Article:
Miami: Spring Break 2017

We rented a house in Miami to vacation with another family over spring break. The owner called it a “villa” but really it was just a big house with a pool. We picked the house for its proximity to the beach; it was supposed to have been walking distance but we attempted the walk only once because street construction by the house was horrendous. There was a massive pit right outside our front door. So we ended up having to drive and park everywhere, which was precisely what we were trying to avoid. That was my biggest gripe.

My second biggest gripe about Miami was that when Tom took me to dinner at a swanky hotel restaurant for date night, the waiter manipulated me into ordering crab claws by telling me they were about to be taken off the menu. As soon as you tell me I won’t be able to have something it becomes infinitely more enticing to me. So I ordered the crab claws as an appetizer. Then the waiter asked, “Do you want one or two?” Who the hell orders one crab claw? Nature created them in pairs. I gave my husband two children, I deserve to have my own crab claw without having to share that too. When the bill came at the end of the meal I saw (2) crab claws – $70. On what planet does a single crab claw cost $35?? Maybe Mars, where water might exist but crab claws definitely don’t. But Miami is surrounded by the ocean, did this restaurant have Martian crab claws shipped in? WTAF.

Despite these hardships, we actually managed to have fun in Miami, and got lots of cute pictures of the kids.


Japan Revisited: Tokyo, Osaka, Hakone

We booked flights through Singapore Airlines for our summer vacation and ended up on their promotional mailing list, which meant receiving fare sale alerts every so often. The fare sale to Tokyo was too good to pass up so I ended up booking a random week-long trip for Tom and myself over Valentines. Japan had been a life-altering experience for me and I was thrilled to have the opportunity to return. I wanted to visit areas we hadn’t seen yet and decided on Osaka, known for its food scene, and Hakone, known for its hot springs and views of Mt. Fuji.

Japan is and will always be a phenomenal place, but if I’m being honest…it wasn’t quite as phenomenal the second time around, for a variety of reasons that weren’t Japan’s fault. It’s not you, baby, it’s me. First of all, it was cold as fuck in February. Note to self: if you live in Denver where wintertime temperatures are frigid, maybe avoid traveling to a country with an equally frigid climate? Maybe opt for a tropical destination if you’re trying to escape the cold? I have no idea how I lived through so many New England winters during my formative years but I do not handle the cold well, at all. If the temperature drops below 78°F I want to be immobile underneath a down comforter. That’s not an option on vacation, so I donned multiple layers and my trusty L.L. Bean fleece parka, which is basically like walking around in a sleeping bag. Long gone are the days of sacrificing comfort for cuteness. I looked like some forlorn arctic voyager wandering the streets of Tokyo and Osaka.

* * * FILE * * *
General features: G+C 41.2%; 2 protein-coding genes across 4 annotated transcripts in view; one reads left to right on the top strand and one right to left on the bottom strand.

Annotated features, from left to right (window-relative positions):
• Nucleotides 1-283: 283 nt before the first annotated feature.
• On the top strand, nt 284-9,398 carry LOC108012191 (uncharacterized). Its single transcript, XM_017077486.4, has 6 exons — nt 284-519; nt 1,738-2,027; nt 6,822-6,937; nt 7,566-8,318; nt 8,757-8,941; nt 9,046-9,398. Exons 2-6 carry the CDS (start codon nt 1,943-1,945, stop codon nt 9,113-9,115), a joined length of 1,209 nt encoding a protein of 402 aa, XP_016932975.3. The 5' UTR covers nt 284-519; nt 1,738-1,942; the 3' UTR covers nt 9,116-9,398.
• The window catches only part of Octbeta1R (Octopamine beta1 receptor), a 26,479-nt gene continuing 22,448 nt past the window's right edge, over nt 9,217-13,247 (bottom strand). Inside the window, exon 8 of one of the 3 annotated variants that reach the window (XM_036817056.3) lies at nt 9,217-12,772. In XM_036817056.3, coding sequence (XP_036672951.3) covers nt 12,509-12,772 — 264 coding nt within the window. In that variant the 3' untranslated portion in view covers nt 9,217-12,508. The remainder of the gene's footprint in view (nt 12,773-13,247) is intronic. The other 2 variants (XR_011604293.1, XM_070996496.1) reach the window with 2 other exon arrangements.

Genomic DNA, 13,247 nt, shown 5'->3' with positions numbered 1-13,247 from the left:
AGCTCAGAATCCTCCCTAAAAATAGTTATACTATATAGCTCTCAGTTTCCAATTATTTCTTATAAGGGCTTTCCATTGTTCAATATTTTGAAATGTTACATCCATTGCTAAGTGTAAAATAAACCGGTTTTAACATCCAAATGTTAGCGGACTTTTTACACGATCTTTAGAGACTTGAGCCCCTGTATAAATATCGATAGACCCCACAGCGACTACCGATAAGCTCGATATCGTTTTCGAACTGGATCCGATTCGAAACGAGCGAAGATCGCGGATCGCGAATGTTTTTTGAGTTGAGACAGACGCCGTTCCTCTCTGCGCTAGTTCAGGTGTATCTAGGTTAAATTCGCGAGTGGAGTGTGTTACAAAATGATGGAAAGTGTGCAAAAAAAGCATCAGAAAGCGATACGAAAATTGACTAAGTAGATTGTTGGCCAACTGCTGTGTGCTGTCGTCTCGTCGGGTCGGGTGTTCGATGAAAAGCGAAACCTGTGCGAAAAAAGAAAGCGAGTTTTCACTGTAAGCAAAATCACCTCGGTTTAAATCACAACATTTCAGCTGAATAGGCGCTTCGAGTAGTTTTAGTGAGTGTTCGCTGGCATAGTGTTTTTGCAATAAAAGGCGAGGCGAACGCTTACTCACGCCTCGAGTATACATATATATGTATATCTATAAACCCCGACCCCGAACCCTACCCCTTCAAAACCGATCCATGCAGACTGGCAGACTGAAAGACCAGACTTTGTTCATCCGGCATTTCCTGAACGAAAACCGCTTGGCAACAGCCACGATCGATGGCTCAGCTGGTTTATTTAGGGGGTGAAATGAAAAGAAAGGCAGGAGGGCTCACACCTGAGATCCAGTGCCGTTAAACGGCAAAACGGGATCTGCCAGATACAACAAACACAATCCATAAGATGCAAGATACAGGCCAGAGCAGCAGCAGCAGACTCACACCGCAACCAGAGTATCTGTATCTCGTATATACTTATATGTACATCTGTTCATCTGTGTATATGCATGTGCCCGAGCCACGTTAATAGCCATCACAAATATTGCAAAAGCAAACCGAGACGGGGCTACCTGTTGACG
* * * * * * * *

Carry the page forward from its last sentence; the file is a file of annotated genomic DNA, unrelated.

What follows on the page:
The food bar had been set so high during our first tour of Japan that Osaka turned out to be a bit of a disappointment. The local cuisine, like takoyaki (octopus balls that were unexpectedly mushy inside) and okonomiyaki (a pancake/omelet/pasta/frittata concoction that was also mushy), was fine; we just didn’t enjoy it as much. The city itself was grittier and more industrial than Tokyo and not nearly as impressive. Tokyo itself wasn’t as impressive because the novelty had worn off and being there without the kids made me ridiculously sad. Whenever we had a really cool experience, I kept wishing the kids were with us so they could experience it too. I missed them like crazy. This was the first vacation where I realized that I didn’t want to vacation without my kids anymore. Being without them was like going back to black-and-white after living life in technicolor.

The highlight of the trip was definitely our stay at the ultra-lux Hakone-Ginyu. I was so impressed by our experience in Kyoto that I was eager to stay at another ryokan. Hakone-Ginyu blew our prior experiences out of the water.  It was unbelievably gorgeous. Every vista, every corner was a sumptuous feast for the eyes. I could not stop taking pictures of everything I saw. Japanese aesthetic sensibilities are on a level beyond anything I’ve seen elsewhere. And the kaiseki meals at Hakone-Ginyu—to die for. Add the luxurious hot springs onsen (the piping hot outdoor water bath) and I was in heaven.

We bought the Hakone Freepass which allowed us to explore popular sights by train, cable car, cruise, and other fun modes of transportation. But for the cold temperatures it would have been the perfect getaway, and I would love to return to Hakone in the spring or summer. I would love to return to Tokyo as well, except I know it will have to be with the kids. I can’t wait to introduce them to Japanese culture and cuisine. This is a society that prizes its food like jewels on display. As you can tell from my excessive food pictures, I’m obsessed with eating delicious things. On many occasions we would finish a meal and immediately get in line for our next meal. Maybe the reason why I’m so drawn to Japan is because the enjoyment of food is not only perfectly acceptable, it’s a priority.